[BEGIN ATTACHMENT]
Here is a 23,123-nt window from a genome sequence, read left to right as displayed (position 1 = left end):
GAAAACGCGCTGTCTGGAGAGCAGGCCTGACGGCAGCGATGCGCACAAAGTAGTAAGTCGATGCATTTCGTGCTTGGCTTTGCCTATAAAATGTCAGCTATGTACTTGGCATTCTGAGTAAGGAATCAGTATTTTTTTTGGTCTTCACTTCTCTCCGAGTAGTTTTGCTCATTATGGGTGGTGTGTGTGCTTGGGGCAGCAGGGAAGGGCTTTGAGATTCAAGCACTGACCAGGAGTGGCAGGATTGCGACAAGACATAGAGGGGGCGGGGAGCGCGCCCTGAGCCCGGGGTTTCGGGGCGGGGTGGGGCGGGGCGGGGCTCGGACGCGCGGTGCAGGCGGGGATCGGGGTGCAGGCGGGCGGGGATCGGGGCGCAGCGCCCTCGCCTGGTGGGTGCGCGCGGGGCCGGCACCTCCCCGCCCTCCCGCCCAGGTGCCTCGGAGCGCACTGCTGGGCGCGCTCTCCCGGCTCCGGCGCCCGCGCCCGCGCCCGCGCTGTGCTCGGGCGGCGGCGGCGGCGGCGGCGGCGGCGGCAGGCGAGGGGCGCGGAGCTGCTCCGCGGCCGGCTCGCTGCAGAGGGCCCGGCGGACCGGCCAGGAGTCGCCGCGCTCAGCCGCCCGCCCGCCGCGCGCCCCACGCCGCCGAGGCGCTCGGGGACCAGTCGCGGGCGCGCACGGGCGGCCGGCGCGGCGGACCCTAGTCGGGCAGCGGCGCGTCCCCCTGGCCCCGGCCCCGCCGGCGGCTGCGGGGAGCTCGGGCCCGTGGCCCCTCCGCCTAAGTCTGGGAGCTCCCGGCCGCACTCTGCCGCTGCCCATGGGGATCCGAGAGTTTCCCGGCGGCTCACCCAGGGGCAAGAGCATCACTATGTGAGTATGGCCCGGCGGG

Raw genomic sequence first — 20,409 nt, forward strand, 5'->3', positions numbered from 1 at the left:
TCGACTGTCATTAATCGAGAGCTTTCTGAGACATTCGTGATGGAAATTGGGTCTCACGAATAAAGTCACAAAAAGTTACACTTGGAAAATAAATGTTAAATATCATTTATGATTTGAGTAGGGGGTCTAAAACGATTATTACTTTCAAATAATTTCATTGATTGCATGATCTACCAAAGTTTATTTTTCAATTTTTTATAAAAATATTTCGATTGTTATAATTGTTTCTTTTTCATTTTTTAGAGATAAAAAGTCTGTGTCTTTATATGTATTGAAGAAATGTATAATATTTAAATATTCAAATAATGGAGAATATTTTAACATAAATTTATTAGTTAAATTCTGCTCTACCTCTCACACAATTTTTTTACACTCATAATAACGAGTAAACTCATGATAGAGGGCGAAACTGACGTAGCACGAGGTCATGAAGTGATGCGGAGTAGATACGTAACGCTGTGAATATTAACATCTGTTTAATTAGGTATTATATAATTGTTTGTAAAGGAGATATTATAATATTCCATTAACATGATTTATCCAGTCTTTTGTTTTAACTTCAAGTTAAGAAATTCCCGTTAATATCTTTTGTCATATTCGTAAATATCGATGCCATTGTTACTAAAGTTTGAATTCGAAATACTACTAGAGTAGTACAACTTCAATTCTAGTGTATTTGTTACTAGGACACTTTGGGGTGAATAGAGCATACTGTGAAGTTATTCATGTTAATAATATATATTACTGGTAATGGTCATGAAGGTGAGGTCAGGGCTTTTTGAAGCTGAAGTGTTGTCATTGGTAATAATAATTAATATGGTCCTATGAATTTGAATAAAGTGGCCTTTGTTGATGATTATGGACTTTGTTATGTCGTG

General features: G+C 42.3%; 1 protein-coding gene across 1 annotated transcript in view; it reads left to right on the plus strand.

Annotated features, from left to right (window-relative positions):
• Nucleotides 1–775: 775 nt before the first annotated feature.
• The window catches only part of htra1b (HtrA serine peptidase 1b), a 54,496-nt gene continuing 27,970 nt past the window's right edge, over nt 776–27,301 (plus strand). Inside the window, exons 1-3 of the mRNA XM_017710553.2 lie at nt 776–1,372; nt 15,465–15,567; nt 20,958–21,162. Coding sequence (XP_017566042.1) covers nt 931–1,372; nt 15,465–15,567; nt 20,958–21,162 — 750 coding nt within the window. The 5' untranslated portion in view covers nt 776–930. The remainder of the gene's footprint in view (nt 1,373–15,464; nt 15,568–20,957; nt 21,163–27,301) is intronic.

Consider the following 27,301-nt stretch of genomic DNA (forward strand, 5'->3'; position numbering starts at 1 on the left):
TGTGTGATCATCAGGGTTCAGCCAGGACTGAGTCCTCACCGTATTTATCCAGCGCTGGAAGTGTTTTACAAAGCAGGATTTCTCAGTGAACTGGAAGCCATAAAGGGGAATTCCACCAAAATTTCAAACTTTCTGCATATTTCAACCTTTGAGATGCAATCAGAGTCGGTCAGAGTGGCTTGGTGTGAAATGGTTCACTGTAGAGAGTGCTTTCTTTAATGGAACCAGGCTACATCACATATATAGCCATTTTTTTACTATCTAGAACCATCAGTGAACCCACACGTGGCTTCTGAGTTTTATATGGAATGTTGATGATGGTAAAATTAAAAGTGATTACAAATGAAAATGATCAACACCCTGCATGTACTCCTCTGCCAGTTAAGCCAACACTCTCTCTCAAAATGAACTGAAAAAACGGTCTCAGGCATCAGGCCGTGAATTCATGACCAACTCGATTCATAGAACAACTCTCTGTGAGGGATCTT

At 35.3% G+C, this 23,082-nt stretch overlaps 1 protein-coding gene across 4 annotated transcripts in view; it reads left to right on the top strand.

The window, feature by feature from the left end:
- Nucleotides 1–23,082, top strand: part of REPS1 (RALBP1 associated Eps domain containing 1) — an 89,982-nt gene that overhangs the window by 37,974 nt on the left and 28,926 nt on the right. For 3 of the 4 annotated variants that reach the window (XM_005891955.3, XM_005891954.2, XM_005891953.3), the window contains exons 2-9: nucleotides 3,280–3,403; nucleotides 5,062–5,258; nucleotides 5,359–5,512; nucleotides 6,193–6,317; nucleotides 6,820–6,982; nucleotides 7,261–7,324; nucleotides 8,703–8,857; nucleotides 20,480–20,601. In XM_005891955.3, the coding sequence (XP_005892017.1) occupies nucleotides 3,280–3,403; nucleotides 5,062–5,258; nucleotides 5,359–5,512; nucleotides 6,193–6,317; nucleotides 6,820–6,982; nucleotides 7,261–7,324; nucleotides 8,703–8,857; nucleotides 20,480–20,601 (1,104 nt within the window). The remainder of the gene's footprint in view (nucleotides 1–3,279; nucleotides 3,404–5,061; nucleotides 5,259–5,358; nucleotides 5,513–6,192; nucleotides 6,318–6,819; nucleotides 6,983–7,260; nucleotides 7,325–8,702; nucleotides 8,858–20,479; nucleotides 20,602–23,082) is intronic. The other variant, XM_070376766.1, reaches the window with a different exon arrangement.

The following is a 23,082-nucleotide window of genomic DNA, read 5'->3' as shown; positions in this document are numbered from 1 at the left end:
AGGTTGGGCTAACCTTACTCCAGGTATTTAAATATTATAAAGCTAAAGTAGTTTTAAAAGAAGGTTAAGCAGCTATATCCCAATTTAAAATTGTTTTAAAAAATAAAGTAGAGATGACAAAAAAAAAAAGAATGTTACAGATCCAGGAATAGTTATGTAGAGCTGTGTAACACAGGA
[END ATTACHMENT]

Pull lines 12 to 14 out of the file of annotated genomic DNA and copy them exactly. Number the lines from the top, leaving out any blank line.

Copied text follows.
The window, feature by feature from the left end:
- Nucleotides 1–23,082, top strand: part of REPS1 (RALBP1 associated Eps domain containing 1) — an 89,982-nt gene that overhangs the window by 37,974 nt on the left and 28,926 nt on the right. For 3 of the 4 annotated variants that reach the window (XM_005891955.3, XM_005891954.2, XM_005891953.3), the window contains exons 2-9: nucleotides 3,280–3,403; nucleotides 5,062–5,258; nucleotides 5,359–5,512; nucleotides 6,193–6,317; nucleotides 6,820–6,982; nucleotides 7,261–7,324; nucleotides 8,703–8,857; nucleotides 20,480–20,601. In XM_005891955.3, the coding sequence (XP_005892017.1) occupies nucleotides 3,280–3,403; nucleotides 5,062–5,258; nucleotides 5,359–5,512; nucleotides 6,193–6,317; nucleotides 6,820–6,982; nucleotides 7,261–7,324; nucleotides 8,703–8,857; nucleotides 20,480–20,601 (1,104 nt within the window). The remainder of the gene's footprint in view (nucleotides 1–3,279; nucleotides 3,404–5,061; nucleotides 5,259–5,358; nucleotides 5,513–6,192; nucleotides 6,318–6,819; nucleotides 6,983–7,260; nucleotides 7,325–8,702; nucleotides 8,858–20,479; nucleotides 20,602–23,082) is intronic. The other variant, XM_070376766.1, reaches the window with a different exon arrangement.

The following is a 23,082-nucleotide window of genomic DNA, read 5'->3' as shown; positions in this document are numbered from 1 at the left end: